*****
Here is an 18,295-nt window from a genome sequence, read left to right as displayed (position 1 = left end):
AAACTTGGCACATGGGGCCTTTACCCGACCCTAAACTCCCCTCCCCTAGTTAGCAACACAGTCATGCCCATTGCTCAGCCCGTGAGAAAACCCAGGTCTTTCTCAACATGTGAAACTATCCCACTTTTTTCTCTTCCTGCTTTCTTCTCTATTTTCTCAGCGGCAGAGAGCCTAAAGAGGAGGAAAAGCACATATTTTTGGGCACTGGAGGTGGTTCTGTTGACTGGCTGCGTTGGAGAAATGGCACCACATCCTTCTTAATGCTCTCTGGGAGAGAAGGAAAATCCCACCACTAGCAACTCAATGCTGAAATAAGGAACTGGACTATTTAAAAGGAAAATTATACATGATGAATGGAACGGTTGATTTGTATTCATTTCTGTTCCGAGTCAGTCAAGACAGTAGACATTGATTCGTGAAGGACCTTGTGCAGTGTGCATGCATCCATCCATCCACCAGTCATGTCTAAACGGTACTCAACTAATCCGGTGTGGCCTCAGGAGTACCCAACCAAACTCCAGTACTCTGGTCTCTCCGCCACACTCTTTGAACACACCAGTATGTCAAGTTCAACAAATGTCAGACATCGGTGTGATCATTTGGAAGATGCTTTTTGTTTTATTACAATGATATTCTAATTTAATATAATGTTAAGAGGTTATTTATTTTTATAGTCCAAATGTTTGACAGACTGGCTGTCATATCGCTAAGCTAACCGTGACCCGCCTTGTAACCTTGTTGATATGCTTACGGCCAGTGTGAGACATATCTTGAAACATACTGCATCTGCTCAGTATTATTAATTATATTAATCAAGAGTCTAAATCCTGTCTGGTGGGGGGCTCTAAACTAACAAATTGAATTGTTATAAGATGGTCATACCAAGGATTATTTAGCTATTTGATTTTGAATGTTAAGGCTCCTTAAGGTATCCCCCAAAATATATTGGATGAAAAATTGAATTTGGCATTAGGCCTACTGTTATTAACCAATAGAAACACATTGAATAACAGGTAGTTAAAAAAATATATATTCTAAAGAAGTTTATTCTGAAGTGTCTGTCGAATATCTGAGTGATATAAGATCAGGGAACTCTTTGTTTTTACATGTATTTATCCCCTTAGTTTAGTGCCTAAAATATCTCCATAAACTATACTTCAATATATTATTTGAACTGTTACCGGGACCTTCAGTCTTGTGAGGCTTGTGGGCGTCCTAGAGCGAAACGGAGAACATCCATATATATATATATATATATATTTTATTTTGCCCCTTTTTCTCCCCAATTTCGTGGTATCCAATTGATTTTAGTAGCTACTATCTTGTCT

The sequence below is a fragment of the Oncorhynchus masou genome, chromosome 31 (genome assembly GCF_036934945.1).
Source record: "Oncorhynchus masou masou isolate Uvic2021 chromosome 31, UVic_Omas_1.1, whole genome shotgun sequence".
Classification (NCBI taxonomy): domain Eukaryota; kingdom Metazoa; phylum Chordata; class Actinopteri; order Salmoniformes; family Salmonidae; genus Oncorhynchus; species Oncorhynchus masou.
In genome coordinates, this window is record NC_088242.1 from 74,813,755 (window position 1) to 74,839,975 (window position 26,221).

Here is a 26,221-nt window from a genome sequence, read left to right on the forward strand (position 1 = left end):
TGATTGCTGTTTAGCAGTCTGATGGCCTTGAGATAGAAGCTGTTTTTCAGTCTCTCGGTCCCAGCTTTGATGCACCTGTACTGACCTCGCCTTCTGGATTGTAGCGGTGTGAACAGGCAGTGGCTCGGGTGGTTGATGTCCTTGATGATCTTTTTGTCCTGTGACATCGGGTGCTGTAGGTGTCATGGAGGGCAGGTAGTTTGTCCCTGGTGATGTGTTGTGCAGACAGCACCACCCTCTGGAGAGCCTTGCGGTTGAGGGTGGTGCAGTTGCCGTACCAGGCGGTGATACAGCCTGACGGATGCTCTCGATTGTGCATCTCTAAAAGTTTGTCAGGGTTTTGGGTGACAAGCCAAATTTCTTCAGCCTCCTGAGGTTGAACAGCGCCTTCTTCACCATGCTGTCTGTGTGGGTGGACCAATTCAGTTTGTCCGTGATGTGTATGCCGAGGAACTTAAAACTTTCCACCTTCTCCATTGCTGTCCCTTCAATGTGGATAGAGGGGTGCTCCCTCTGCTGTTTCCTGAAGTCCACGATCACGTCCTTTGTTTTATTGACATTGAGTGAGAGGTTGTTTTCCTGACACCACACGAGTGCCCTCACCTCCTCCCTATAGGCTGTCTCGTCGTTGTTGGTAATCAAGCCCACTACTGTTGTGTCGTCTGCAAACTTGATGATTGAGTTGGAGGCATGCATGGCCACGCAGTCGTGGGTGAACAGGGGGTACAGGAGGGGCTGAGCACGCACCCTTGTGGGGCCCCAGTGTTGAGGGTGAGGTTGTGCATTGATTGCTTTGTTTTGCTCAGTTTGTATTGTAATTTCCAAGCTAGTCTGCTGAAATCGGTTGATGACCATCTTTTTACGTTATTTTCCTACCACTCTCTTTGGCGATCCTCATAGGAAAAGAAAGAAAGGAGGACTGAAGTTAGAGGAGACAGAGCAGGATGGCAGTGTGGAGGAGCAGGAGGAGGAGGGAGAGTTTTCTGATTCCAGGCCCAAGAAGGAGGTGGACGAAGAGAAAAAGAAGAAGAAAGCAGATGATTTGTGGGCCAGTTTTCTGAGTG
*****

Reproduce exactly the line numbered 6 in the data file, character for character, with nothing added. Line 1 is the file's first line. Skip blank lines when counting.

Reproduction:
In genome coordinates, this window is record NC_088242.1 from 74,813,755 (window position 1) to 74,839,975 (window position 26,221).